The magus is waiting for her at the gate to his garden. He smiles and reaches up his arms to lift her down. His touch is firm and she puts her gloved hand on his arm as he walks her to his door, past the well-trimmed hedges of box and the herbs in the knot garden that are dying back with the frosts.

“Welcome,” he says and ushers her inside. It is an ancient house. The main hall has a beaten earth floor beneath the thresh and the roof is shaped as if there was once a central hearth. He leads her through another door that must have once opened into the pantry or buttery. She sees that building work has been done and what lies behind the frontage is newer. They cross a courtyard where a few stray chickens are pecking at some spilled grain and he opens the door of an adjacent building. “Here is my library,” he says.

Several pairs of eyes glance up before the boys return to the texts that they are studying at the oak desks. There is the scratching of a pen as one student resumes his copying. The walls are lined with shelves and Jane has never seen so many books in one place. She looks at the titles. They are on every subject from astrology to zoology. Dr Dee takes down a volume and opens it for her. It is about botany and the drawings of the plants are so exquisite that Jane wants to put her nose to the pages to see if she can smell them.

“This is my reading room,” he tells her, leading her through another door. “And over here is the globe that was given to me by Gerard Mercator.”  Jane walks over to the sphere, cradled in a wooden stand, and peers at the images of all the countries on the earth. She finds it hard to imagine that the ground where she is standing is on a ball that hangs in space like the moon she sees in the sky. What holds it there, she wonders. “Here is England,” says Dr Dee. He points to a tiny island and Jane is surprised that it looks so small.

“Where is the New World?” she asks. Dr Dee points to a much larger mass of land on the far side an ocean. Jane can hardly believe that men have sailed their ships so far.

“And here,” he says, pointing to a place near the top of the globe, “is where I believe there is a passage that will allow ships to sail to China and the east.

“Yet, if that is true, they will be sailing west,” she observes.

Dr Dee nods. “If you sail in either direction you will arrive back where you began,” he says, “as the Spanish have proved.”

“If I began to walk,” says Jane, “and I walked on and on, would I arrive back here?”

“If you could find a way to cross the oceans.” He smiles. “And you would need these.” He shows her a quadrant, a cross-staff and a sea compass. “And this…” He smiles as he lifts a metal tube from its quilted box. “Look through it,” he tells her and Jane takes its weight in both her hands and raises the end to her eye.

“Oh!” She cries out in alarm as the books on the shelves at the far side of the room seem to fly towards her. She can read the lettering on their spines and she lowers the instrument to see if some trick has been played on her. But nothing has moved.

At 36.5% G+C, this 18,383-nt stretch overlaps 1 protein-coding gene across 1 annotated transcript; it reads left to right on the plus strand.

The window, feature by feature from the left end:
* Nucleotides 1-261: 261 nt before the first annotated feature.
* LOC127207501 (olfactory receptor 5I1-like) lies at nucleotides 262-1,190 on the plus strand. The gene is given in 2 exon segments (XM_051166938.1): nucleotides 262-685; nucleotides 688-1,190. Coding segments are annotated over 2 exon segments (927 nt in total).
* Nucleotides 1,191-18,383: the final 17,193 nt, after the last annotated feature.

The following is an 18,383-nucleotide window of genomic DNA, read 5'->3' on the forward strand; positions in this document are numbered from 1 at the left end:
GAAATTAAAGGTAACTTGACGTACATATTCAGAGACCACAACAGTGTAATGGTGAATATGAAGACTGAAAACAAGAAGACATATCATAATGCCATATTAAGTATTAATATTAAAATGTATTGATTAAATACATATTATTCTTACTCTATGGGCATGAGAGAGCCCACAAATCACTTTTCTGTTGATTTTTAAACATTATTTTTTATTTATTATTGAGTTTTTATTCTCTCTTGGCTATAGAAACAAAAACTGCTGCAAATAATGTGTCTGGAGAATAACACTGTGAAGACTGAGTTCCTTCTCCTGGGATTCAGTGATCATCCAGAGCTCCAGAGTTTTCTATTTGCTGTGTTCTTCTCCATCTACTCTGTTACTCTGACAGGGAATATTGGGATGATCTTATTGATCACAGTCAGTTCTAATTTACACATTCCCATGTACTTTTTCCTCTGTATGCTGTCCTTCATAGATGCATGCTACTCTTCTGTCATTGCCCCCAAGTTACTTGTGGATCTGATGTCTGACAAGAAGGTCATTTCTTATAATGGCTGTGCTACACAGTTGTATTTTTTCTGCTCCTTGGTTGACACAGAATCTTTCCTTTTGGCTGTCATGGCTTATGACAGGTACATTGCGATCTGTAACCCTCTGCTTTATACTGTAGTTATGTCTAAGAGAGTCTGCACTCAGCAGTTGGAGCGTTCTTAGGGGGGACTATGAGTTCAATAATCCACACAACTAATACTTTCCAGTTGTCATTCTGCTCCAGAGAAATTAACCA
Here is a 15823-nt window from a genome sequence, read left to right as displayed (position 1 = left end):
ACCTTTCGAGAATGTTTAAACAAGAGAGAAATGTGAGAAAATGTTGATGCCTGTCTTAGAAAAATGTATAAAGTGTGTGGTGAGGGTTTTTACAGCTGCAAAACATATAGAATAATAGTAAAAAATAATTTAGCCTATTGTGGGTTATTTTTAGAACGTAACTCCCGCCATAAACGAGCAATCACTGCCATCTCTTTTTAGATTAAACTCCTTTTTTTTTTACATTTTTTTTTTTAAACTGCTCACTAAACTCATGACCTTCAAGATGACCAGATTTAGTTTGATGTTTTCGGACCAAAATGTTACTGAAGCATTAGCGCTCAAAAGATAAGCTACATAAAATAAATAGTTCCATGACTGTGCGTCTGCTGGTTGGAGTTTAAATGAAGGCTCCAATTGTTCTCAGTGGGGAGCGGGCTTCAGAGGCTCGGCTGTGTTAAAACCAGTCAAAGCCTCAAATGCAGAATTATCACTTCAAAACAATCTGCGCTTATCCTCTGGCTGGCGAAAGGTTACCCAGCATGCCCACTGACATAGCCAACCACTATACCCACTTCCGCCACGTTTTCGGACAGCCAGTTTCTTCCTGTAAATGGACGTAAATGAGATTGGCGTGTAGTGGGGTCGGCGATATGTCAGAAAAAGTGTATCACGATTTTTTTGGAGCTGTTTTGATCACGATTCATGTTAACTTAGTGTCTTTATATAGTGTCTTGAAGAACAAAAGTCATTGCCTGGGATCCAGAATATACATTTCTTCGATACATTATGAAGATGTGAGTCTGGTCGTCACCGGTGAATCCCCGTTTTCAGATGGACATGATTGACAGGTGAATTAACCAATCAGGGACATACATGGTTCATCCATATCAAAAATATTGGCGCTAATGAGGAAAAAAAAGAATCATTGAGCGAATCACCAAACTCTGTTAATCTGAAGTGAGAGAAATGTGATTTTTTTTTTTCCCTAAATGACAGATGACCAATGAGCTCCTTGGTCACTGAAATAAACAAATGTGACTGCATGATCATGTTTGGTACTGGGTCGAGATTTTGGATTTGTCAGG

“Look through the window,” says the magus. Delighted with her incredulity he unlatches it and draws her towards the sill. She puts the glass to her eye again and sees the chickens as if she could reach out and touch each feather on their plump backs. He takes the glass from her and explains that the curved lenses can magnify the light’s rays so that objects appear to increase in size. It seems like magic, she thinks, and although it has a logical explanation it is one that she is struggling to comprehend.          

He shows her more of the treasures he has collected on his travels and a mirror that appears to distort her reflection so that she seems to be standing beside her own twin. Then he takes her into another chamber where several stills are bubbling. It smells bad and there is a bucket of horse dung in the corner. It is essential to experiments in alchemy he tells her.

They pass a double door that is closed. He tells her that it is his private study and chapel. She wonders if she will be allowed in there when she is his wife. The thought takes her by surprise. At what moment, she wonders, did she decide that she would marry him?

 

“Well?” demands Lady Howard as soon as she returns. Jane has not had time to take off her coat and hat, so she does so slowly, forcing her mistress to wait for an answer. “I hope you agreed,” she adds, watching from her cushioned bench beside the hearth.

Jane runs the fronds of the soft feather through her fingers. “I agreed,” she says. She notices that the feather is trembling as she continues to hold the hat. She is reluctant to put it down, as if doing so will sever the last connection with the girl who rode to Mortlake unbetrothed. Has she made the right decision? She hopes she will not regret it.

“Her Majesty will be pleased!” beams Lady Howard.

Jane is astonished. She had no clue that the queen herself had expressed any interest. But she ought not to be surprised, she thinks. Her Majesty, who will make no choice concerning a marriage of her own, is always interested in the marital status of her courtiers. It troubles her to see a man unwed and she is fond of Dr Dee.